Things to Do in Chongqing
In 1938, Chongqing underwent a transformation from a remote walled village to China’s last WWII capital. The expansion came when the Japanese took Hankou and villagers all along the Yangtze River fled upriver to Chongqing. While the city managed to survive over three years of bombings, most of the surviving structures and neighborhoods eventually succumbed to urban development.
Modern Chongqing may look nothing like the wartime capital, but visitors can still revisit the past at the Stilwell Museum, housed in the former residence of General Stilwell of the Flying Tigers; and a few memorials scattered throughout the city. Of course a stop in Chongqing wouldn’t be complete without eating hot pot, a regional specialty consisting of a steaming, bubbling pot of broth seasoned with spicy, mouth-tingling Sichuan peppers and served with an assortment of meats, seafood, vegetables and tofu.
Travelers don’t have to venture out into nature to get an up close look at one of China’s top wildlife attractions. That’s because since 1955 Chongqing Zoo has been showcasing the country’s most rare and most beloved animals—like giant pandas and the South China Tiger—to visitors. This destination is stationed along the Yangtze River and serves as a hub for both research and conservation. It’s home to some 230 species and more than 4,000 animals.
In addition to natural landscapes, protected areas and animal exhibitions, families will find an amusement park, outdoor stage, restaurant and even a dry skating rink. The Chongqing Zoo is the perfect place to spend an afternoon—or even an entire day—getting a unique look at nature without ever leaving the city.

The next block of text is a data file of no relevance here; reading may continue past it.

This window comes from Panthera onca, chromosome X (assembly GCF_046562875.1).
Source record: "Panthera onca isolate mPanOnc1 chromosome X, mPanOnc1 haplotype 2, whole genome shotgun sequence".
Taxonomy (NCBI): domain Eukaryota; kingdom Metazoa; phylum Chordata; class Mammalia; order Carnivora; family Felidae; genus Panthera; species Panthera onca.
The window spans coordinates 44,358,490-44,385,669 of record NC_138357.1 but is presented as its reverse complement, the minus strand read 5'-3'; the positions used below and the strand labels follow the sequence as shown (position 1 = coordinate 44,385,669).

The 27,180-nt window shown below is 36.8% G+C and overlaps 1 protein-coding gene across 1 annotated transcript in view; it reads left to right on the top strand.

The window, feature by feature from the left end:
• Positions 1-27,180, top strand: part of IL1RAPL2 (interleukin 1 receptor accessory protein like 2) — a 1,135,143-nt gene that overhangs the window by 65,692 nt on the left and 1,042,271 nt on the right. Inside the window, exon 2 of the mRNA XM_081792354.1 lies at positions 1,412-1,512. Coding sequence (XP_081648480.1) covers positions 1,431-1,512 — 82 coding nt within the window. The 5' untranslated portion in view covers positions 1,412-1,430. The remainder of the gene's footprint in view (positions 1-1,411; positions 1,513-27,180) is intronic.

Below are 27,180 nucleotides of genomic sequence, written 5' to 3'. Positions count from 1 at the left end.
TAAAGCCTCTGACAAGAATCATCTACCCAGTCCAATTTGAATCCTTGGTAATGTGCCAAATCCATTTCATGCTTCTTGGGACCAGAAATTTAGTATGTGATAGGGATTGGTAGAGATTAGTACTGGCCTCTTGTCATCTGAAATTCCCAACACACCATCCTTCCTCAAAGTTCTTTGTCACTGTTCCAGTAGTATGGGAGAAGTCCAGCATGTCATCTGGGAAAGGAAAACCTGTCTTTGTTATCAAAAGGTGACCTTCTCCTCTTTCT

The former residence of General Joseph Stilwell was converted into a popular museum, the Stilwell Museum (Shidiwei Bowuguan) in 1991. Travelers can explore the three-story home of this one-time commander-in-chief of the American Army in the China Burma India Theater and learn about his life, conquests and death while wandering the 1940s-style halls. The museum offers visitors access to meeting rooms, bedrooms, and a basement where hundreds of artifacts are on display. A private courtyard with a large statue of Stilwell and an engraved message written by Franklin Delano Roosevelt that is translated into both English and Chinese, is a popular stop for visitors.
Travelers say in addition to a bit of history and a slice of Stilwell life, the museum grounds look out over some of the best views in the city. After touring the home and combing through the museum halls, be sure to look out at the spectacular landscapes.
Since 2005 this impressive museum, formally known as the Chongqing China Three Gorges Museum, has been providing both locals and visitors unprecedented access to scientific research, history, cultural heritage and educational resources related to the Three Gorges region near the Yangtze River. Well-curated exhibits showcase traditional arts like painting, calligraphy and porcelain. Ancient coins and sculpture from the Han Dynasty, as well as traditional costumes and artifacts from southwest China are also proudly displayed. The multi-level museum offers visitors historical context of the region with exhibits that tell the story of World War II, the war against Japan and the plight of more than 1 million people forced out of their homes for the construction of a new dam. Visitors who seek a deeper understanding of the culture, geography and history of Chongqing will find the Three Gorges Museum extraordinary.
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